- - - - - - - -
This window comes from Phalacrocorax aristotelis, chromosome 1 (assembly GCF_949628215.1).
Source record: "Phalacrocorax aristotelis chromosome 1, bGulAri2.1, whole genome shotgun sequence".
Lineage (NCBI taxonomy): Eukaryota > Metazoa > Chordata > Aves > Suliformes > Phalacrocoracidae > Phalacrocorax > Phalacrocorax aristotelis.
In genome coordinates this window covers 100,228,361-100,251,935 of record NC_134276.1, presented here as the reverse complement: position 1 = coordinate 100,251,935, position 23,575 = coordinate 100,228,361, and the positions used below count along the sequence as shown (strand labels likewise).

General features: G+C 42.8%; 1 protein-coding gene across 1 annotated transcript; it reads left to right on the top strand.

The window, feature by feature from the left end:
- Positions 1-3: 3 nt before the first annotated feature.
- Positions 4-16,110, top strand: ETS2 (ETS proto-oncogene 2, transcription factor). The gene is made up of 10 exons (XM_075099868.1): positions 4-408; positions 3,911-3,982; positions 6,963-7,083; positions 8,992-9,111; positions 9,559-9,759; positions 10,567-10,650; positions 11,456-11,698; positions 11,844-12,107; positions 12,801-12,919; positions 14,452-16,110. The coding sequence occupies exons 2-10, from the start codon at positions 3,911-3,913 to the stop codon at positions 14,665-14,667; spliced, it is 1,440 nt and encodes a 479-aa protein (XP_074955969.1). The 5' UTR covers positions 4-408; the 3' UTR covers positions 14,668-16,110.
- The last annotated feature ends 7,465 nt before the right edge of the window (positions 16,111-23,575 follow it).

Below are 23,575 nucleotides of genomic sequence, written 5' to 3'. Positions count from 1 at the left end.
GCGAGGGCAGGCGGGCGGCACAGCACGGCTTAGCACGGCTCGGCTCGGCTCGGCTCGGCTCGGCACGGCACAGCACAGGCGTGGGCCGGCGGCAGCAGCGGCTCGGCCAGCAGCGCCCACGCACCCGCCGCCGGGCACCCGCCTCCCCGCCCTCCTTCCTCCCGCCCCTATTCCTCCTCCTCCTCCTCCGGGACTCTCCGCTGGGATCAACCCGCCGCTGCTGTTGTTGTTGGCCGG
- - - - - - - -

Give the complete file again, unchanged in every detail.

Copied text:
This window comes from Phalacrocorax aristotelis, chromosome 1 (assembly GCF_949628215.1).
Source record: "Phalacrocorax aristotelis chromosome 1, bGulAri2.1, whole genome shotgun sequence".
Lineage (NCBI taxonomy): Eukaryota > Metazoa > Chordata > Aves > Suliformes > Phalacrocoracidae > Phalacrocorax > Phalacrocorax aristotelis.
In genome coordinates this window covers 100,228,361-100,251,935 of record NC_134276.1, presented here as the reverse complement: position 1 = coordinate 100,251,935, position 23,575 = coordinate 100,228,361, and the positions used below count along the sequence as shown (strand labels likewise).

General features: G+C 42.8%; 1 protein-coding gene across 1 annotated transcript; it reads left to right on the top strand.

The window, feature by feature from the left end:
- Positions 1-3: 3 nt before the first annotated feature.
- Positions 4-16,110, top strand: ETS2 (ETS proto-oncogene 2, transcription factor). The gene is made up of 10 exons (XM_075099868.1): positions 4-408; positions 3,911-3,982; positions 6,963-7,083; positions 8,992-9,111; positions 9,559-9,759; positions 10,567-10,650; positions 11,456-11,698; positions 11,844-12,107; positions 12,801-12,919; positions 14,452-16,110. The coding sequence occupies exons 2-10, from the start codon at positions 3,911-3,913 to the stop codon at positions 14,665-14,667; spliced, it is 1,440 nt and encodes a 479-aa protein (XP_074955969.1). The 5' UTR covers positions 4-408; the 3' UTR covers positions 14,668-16,110.
- The last annotated feature ends 7,465 nt before the right edge of the window (positions 16,111-23,575 follow it).

Below are 23,575 nucleotides of genomic sequence, written 5' to 3'. Positions count from 1 at the left end.
GCGAGGGCAGGCGGGCGGCACAGCACGGCTTAGCACGGCTCGGCTCGGCTCGGCTCGGCTCGGCACGGCACAGCACAGGCGTGGGCCGGCGGCAGCAGCGGCTCGGCCAGCAGCGCCCACGCACCCGCCGCCGGGCACCCGCCTCCCCGCCCTCCTTCCTCCCGCCCCTATTCCTCCTCCTCCTCCTCCGGGACTCTCCGCTGGGATCAACCCGCCGCTGCTGTTGTTGTTGGCCGG